How to study on this course
We all might like to know why we think, act or feel like we do; it may be the reason you have enrolled onto the Good Brain, Bad Brain: Basics of the brain course.
However, before we can get close to thinking about the brain at that level we need to understand something about its basic biology so we can see how that biology allows it to work in the amazing way that it does – and that is the aim of the “basics of the brain” course. Then we might be able to work out why it is that brain function can change, possibly to the detriment of the individual.
In Week 1 we are going to take a brief tour of the human brain and its cells, so that in Week 2 we can investigate how some very basic biological processes allow it to do the amazing things it does. Then in Week 3 we will be able to look at some examples of what studying the brain has told us so far about how it is that you can do the crossword, plan next year’s holiday or perhaps why it is that someone you know can no longer remember what they had for breakfast this morning.
In each week you will find a variety of activities designed to give you simplified but necessary bits of information to go on to subsequent weeks. Sometimes this means that you will be introduced to some technical jargon but every effort has been made to try and explain this jargon so that you can understand the key messages.
The activities include articles and videos which will provide you with some basic information. There are also case studies which focus on a single topic and contain tasks for you to do. Finally, there are discussions, where I have posed you a topical, controversial or thought-provoking question which you can post your thoughts about and discuss with the others on the course.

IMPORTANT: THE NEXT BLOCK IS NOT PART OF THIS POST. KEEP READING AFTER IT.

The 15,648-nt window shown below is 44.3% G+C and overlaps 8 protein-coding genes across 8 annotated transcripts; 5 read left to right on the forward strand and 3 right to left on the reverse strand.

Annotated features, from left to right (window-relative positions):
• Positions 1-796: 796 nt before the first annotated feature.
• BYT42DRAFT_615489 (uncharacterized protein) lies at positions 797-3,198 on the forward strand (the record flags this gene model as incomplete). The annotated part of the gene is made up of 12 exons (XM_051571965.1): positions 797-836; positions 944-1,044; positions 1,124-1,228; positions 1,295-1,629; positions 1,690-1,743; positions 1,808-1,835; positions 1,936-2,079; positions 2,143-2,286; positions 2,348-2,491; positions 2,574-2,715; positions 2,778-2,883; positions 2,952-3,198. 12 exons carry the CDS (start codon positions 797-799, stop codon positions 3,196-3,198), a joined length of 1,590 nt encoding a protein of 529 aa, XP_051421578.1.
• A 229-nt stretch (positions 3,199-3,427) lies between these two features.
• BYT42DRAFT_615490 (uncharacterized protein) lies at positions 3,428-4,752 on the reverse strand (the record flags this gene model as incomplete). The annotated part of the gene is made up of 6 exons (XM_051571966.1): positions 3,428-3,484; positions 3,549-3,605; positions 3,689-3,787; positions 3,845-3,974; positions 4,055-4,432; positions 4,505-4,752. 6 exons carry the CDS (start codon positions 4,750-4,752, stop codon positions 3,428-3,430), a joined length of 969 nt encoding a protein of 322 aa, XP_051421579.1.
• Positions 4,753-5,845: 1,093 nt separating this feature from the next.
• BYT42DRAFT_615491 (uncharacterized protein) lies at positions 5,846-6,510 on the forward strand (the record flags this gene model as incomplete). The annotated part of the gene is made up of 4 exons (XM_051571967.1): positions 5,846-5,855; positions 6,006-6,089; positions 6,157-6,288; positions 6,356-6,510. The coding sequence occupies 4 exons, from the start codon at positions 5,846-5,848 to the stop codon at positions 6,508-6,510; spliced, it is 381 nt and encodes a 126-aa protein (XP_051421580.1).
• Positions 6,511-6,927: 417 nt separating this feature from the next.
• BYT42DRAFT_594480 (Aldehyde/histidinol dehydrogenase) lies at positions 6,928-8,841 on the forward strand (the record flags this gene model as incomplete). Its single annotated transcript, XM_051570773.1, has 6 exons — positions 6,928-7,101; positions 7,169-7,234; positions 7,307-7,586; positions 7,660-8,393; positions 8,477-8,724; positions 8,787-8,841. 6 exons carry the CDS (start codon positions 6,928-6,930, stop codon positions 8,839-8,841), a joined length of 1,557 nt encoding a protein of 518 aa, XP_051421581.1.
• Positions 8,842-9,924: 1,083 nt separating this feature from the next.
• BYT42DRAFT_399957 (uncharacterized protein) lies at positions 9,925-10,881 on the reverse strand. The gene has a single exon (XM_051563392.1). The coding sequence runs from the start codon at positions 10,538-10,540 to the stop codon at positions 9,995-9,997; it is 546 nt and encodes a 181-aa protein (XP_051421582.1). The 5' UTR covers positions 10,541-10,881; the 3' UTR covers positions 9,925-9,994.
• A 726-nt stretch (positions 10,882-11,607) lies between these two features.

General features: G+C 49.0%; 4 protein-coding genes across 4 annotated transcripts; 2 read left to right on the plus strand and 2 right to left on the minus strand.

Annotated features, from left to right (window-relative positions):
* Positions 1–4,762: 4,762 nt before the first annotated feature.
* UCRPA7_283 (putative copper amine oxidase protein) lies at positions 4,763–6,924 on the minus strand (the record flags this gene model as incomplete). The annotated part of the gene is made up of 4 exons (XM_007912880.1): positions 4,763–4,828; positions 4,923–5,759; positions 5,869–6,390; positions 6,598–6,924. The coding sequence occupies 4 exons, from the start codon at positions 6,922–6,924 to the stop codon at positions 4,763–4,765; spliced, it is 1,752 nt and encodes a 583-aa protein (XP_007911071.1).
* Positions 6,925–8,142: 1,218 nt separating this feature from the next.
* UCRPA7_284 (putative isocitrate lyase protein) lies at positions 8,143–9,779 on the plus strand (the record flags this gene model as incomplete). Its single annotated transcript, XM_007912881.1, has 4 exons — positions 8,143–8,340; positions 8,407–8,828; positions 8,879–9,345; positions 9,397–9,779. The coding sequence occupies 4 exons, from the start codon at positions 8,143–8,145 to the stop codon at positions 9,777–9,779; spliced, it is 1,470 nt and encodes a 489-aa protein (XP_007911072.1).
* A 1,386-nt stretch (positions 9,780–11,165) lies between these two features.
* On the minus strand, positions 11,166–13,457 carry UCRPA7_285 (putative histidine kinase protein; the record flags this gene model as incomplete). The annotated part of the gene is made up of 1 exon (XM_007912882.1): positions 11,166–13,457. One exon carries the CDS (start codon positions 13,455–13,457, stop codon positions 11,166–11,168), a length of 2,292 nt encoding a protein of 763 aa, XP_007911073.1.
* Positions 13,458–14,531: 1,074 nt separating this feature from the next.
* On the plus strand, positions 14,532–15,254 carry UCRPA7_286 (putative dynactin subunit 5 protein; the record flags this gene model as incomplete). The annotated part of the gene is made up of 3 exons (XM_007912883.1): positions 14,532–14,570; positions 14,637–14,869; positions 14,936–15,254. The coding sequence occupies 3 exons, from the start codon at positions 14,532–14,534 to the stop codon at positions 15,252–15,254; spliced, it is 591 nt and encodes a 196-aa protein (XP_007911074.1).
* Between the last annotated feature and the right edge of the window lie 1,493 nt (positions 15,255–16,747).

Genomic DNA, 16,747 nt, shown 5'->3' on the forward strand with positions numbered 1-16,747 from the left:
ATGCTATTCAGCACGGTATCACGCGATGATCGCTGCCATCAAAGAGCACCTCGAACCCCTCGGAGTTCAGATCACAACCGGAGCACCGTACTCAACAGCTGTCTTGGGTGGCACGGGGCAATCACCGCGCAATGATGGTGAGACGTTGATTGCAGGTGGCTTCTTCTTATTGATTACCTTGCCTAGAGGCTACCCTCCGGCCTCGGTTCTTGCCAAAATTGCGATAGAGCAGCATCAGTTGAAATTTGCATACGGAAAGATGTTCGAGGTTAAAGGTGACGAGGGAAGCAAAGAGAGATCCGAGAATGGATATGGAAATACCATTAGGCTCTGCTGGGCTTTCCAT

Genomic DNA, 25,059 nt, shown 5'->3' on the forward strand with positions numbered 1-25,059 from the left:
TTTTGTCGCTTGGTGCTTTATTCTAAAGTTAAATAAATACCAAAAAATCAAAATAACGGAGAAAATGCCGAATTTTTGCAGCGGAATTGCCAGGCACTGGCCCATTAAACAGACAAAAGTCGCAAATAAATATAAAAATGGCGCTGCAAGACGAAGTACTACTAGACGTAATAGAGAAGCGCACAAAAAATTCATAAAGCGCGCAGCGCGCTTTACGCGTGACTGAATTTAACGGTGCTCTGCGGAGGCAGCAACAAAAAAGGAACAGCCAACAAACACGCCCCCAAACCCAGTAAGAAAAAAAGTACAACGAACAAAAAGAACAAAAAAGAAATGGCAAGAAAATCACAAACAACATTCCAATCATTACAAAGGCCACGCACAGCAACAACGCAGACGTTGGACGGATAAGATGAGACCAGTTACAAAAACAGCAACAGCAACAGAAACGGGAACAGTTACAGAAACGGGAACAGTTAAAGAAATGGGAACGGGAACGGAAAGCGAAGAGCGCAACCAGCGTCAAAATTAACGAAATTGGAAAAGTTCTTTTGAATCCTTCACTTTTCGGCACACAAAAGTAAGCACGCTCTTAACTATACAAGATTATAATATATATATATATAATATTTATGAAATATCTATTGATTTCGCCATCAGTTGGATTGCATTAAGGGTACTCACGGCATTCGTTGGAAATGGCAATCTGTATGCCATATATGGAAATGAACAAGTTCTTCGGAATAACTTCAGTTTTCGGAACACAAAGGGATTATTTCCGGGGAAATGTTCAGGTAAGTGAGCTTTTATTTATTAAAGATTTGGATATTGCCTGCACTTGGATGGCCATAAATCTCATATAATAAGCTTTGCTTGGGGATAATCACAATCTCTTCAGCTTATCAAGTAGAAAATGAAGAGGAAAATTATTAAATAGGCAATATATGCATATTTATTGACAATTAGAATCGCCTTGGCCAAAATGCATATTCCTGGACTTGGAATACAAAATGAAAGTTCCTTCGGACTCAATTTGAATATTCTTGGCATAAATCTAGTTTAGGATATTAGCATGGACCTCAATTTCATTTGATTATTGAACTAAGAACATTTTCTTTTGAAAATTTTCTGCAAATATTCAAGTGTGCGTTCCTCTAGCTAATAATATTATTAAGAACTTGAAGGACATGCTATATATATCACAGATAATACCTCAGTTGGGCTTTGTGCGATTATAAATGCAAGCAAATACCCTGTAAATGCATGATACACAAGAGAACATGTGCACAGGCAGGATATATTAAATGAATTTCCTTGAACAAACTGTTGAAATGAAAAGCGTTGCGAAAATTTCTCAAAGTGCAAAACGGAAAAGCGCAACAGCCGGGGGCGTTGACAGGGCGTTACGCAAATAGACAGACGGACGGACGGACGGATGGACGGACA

Tips to get the most from the course:
Finding sources of information: The internet is full of all sorts of resources but of variable quality. At various points in this course I will give you a basic introduction to a concept but then suggest that you go off and search for some specific information. Of course, you may also wish to find additional information beyond the introductory information provided. As a general guide, look for internet sites that are associated with official organisations eg Universities or associations dedicated to particular disorders/diseases.
Make your own glossary: each of you will have your own level of experience, so to personalise the course, I suggest that you construct a glossary of terms that are new to you.
Downloadable video still shots: for some of the videos, you will find a still taken from the video at the end of the transcript pdf. You can use these to support your learning by annotating them with the key points that you identify.
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